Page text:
Sweeping across five Midwestern states and four Canadian provinces, North America's prairie potholes are an important habitat and natural resource of the Great Plains grasslands.
As ancient glaciers retreated over 10,000 years ago, millions of shallow depressions were left in the earth. These round (like a 'pot') depressions often fill with snowmelt and water in the spring, especially in wetter years, creating valuable seasonal wetlands that support rich plant and animal life.
Many millions of ducks and other waterfowl come to the prairie pothole region every year to feed and breed.
Importance of Prairie Potholes to People
Prairie potholes are important natural resources for people as well as waterfowl. They provide valuable, but often under-appreciated, ecosystem services that help people commercially, ecologically and economically.
- They serve as natural sponges that hold excess water that helps reduce the severity and risk of downstream flooding.
- They recharge groundwater systems that supply water to farmlands and wells in the region.
- The potholes also provide water and forage for livestock.
- Birders, as well as hunters, use the prairie potholes region as a destination for finding birds.
Wildlife in the Prairie Potholes
The 64 million acres of the prairie potholes that are in the United States have 18 species of waterfowl, 96 species of songbirds, 36 species of waterbirds, 17 species of raptors and 5 species of upland game birds.
Waterfowl: The prairie pothole region is home to more than 50 percent of North American migratory waterfowl. Waterfowl breeding here include pintail, gadwall, blue-winged teal, shoveler, canvasback and redhead. Many other migratory birds--such as the snow goose, lesser scaup and wigeon--pass through the region on their way to or from the Arctic and other northern breeding grounds.
Grassland birds: Many grassland birds are also found in the region, such as the bobolink, sedge wren, Sprague's pipit, Baird's sparrow, and the increasingly rare grasshopper sparrow.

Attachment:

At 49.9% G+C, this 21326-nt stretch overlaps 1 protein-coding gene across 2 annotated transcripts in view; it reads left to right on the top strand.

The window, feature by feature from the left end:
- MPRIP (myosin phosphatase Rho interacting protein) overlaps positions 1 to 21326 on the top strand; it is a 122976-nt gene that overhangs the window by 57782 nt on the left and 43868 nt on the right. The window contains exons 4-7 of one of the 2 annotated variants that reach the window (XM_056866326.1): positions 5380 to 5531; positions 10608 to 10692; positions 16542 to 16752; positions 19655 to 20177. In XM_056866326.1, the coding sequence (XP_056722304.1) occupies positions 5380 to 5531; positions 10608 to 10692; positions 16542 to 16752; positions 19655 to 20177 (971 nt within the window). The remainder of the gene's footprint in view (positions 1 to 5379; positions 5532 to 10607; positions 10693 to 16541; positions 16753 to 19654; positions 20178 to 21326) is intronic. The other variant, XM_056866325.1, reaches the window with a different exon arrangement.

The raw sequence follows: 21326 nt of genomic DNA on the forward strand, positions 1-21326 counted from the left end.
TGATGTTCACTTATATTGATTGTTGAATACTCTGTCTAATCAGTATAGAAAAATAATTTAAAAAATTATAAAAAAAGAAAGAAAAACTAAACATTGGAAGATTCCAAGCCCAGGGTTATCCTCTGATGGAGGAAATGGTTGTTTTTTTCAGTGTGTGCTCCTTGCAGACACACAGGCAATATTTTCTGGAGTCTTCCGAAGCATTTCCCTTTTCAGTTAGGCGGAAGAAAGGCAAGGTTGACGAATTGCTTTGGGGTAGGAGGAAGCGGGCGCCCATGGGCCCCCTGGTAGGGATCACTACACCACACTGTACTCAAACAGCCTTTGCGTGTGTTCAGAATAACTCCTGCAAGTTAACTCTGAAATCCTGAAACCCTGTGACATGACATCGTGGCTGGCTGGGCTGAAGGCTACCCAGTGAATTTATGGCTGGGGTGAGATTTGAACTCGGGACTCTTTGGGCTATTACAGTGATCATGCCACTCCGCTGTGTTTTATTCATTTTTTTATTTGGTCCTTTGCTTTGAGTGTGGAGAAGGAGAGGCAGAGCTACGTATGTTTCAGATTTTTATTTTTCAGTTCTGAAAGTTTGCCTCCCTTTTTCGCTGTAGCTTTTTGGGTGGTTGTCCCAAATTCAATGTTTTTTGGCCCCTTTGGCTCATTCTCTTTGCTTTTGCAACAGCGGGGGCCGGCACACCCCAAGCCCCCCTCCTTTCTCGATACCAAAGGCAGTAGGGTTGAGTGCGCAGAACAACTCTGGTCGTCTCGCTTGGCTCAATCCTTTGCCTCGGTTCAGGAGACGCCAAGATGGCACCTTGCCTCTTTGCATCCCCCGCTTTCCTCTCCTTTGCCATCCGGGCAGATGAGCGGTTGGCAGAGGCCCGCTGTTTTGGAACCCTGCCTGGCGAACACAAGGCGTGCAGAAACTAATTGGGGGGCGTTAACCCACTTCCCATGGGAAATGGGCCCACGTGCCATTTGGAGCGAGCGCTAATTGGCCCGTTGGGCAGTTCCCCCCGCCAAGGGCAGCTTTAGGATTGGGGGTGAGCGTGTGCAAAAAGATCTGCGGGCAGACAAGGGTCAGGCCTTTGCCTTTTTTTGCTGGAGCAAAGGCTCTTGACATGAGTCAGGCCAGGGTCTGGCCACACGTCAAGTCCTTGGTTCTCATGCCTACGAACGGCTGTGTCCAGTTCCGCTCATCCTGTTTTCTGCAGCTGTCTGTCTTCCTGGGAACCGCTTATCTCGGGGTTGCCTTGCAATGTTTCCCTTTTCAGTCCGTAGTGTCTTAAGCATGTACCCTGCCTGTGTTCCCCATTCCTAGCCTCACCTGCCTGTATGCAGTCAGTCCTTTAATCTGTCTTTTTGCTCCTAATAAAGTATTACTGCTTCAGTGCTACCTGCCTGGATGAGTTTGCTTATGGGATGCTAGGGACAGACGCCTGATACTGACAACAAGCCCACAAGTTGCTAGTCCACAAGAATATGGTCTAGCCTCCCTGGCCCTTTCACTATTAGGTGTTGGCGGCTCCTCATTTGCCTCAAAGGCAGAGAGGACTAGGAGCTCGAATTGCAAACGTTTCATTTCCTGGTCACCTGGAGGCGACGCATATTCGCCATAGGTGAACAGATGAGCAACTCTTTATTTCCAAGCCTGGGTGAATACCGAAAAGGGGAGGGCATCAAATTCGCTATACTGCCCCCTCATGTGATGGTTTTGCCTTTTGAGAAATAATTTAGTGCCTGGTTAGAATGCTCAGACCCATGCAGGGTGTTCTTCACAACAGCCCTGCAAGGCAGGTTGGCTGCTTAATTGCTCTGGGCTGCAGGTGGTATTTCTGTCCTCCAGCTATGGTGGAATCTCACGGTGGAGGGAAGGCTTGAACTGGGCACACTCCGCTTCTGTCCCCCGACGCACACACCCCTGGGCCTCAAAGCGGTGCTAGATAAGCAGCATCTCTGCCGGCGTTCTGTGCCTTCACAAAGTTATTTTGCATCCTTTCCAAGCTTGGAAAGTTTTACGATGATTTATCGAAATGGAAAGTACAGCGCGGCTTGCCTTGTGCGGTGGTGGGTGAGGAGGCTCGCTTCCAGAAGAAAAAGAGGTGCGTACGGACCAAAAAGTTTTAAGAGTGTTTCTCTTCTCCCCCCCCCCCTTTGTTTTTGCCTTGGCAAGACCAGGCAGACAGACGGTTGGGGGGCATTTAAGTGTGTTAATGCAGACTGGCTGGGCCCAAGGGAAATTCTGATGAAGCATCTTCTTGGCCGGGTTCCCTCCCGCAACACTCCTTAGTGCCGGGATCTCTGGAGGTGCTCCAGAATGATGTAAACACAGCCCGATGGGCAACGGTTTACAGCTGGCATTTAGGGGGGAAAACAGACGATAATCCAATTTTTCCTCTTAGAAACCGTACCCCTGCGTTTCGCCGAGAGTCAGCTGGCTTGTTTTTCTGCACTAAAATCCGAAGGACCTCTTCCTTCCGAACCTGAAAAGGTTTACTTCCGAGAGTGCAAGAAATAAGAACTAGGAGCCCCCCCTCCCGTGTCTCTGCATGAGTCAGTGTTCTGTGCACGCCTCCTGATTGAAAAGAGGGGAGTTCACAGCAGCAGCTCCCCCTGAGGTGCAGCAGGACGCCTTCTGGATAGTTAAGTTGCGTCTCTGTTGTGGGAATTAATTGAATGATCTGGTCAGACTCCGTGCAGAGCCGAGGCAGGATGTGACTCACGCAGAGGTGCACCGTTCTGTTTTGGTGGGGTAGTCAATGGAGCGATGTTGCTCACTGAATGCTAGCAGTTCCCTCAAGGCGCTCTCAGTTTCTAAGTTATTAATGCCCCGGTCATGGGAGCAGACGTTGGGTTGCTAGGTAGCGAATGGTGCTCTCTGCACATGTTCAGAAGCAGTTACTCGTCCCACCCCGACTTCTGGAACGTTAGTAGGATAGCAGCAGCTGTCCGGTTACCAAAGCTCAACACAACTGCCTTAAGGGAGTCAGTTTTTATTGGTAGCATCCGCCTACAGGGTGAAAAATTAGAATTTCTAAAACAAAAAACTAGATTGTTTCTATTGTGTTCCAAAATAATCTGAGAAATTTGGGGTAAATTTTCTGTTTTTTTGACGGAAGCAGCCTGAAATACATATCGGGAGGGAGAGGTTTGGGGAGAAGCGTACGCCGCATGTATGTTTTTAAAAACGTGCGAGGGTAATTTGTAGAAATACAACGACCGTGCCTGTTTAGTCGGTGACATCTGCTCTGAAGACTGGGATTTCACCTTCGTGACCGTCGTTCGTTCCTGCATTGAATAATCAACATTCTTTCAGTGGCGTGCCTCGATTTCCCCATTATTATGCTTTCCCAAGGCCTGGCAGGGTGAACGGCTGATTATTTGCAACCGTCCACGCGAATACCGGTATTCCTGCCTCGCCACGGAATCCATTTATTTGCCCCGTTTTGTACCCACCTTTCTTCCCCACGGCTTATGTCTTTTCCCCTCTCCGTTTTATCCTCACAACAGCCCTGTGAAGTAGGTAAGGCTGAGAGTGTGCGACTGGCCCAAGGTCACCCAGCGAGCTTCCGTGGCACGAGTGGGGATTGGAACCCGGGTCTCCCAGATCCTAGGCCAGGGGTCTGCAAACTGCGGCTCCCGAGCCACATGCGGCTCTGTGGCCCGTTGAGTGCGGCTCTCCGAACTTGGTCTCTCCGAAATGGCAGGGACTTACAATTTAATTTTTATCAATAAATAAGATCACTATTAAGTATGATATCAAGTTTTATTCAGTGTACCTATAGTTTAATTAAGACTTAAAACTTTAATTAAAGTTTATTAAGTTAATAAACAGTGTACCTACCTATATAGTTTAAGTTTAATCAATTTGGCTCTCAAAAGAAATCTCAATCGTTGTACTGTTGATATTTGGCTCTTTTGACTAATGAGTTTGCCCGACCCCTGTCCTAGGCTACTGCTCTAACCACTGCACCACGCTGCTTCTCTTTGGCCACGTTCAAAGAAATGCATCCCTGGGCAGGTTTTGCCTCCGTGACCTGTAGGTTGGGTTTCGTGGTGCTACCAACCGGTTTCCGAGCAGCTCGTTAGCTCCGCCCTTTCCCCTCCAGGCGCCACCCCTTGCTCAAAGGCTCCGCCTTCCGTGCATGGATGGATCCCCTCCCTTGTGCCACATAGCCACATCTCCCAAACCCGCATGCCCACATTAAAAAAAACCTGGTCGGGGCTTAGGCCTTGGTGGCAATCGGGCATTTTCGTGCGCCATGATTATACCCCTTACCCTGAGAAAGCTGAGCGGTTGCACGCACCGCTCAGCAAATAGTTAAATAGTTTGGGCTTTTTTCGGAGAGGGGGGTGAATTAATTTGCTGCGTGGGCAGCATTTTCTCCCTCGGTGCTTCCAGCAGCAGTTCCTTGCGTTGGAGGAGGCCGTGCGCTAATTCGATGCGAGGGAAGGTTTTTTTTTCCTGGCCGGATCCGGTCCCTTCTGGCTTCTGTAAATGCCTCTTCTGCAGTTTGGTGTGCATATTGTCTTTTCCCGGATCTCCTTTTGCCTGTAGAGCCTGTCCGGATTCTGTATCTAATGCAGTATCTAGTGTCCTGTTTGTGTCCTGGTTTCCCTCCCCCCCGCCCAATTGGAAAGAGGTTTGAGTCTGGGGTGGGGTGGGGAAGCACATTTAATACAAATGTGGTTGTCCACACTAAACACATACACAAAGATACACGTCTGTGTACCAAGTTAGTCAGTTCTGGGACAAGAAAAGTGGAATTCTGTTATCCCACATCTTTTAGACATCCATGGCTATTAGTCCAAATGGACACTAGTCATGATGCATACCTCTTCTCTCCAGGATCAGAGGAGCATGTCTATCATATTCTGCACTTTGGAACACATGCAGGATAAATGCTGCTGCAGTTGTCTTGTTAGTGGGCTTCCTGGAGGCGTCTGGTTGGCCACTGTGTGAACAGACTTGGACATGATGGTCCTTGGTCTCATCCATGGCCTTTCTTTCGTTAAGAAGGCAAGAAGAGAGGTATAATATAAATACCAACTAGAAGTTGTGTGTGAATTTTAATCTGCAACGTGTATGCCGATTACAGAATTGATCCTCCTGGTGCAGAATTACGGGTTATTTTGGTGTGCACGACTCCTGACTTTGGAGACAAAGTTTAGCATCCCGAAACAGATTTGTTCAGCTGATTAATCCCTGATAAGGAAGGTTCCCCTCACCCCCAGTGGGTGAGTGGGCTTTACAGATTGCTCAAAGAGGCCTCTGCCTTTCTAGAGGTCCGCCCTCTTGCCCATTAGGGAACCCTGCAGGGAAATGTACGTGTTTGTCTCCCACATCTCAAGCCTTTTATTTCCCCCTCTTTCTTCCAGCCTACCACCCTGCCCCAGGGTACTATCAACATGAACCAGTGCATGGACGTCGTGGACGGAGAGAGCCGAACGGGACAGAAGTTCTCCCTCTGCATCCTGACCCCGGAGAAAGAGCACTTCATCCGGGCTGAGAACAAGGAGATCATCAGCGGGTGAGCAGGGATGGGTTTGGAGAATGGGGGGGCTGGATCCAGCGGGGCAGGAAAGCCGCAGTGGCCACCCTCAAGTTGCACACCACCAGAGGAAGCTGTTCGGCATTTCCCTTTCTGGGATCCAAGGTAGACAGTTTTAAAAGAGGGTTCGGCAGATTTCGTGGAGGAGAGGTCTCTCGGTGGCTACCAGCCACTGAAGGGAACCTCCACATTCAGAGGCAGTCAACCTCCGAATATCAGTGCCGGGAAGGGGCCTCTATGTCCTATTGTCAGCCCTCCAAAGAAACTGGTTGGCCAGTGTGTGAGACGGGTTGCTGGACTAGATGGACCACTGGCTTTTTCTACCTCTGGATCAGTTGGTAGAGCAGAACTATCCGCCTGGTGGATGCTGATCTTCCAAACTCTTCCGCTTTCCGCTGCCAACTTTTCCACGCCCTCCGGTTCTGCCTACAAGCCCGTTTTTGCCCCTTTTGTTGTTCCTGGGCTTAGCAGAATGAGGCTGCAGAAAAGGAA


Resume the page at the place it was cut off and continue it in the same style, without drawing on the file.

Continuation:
Waterbirds: The U.S. part of the potholes region provides habitat for 40 species of breeding waterbirds, such as American white pelicans, rails, and herons.
Shorebirds: The piping plover, American avocet and Wilson's phalarope are among the shorebirds that breed in the prairie potholes region. Other shorebirds such as the hudsonian godwit, American golden-Plover, white-rumped sandpiper and buff-breasted sandpiper pass through the potholes during their migration.
Threats to the Prairie Potholes
The Great Plains are known as America's breadbasket. But before the farmers arrived, the Great Plains were the most extensive grassland in the world, with about 100,000 acres of prairie pothole wetlands. Today, only a small fraction of the grasslands remain, in small, disconnected fragments and only 50 percent of the prairie pothole wetlands still exist. The wetlands that remain are surrounded by agricultural lands and impacted by agricultural chemicals and excess sediments and nutrients that run off agricultural lands and into the potholes.
Conserving the remaining prairie potholes is important not only to maintain waterfowl populations, but also to improve both surface and groundwater availability for agricultural purposes, including grazing and crop irrigation.
For many years, ranchers and farmers have been given incentives through programs such as the Wetland Reserve Program (WRP) and the Conservation Reserve Program (CRP) to set aside lands for conservation and to adopt new management practices that reduce their impacts on natural areas. However, in recent years, high prices have encouraged farmers to return CRP lands to agricultural use, such as growing crops for biofuels, putting the prairie potholes at increased risk.
National Wildlife Magazine Articles:
Crisis for Clean Water
A New Dilemma for Ducks
Leaving Wildlife High and Dry
Prairie Pothole Joint Venture
U.S. Fish and Wildlife Service
Wetlands of the Prairie Pothole Region: Invertebrate Species Composition, Ecology, and Management (USGS)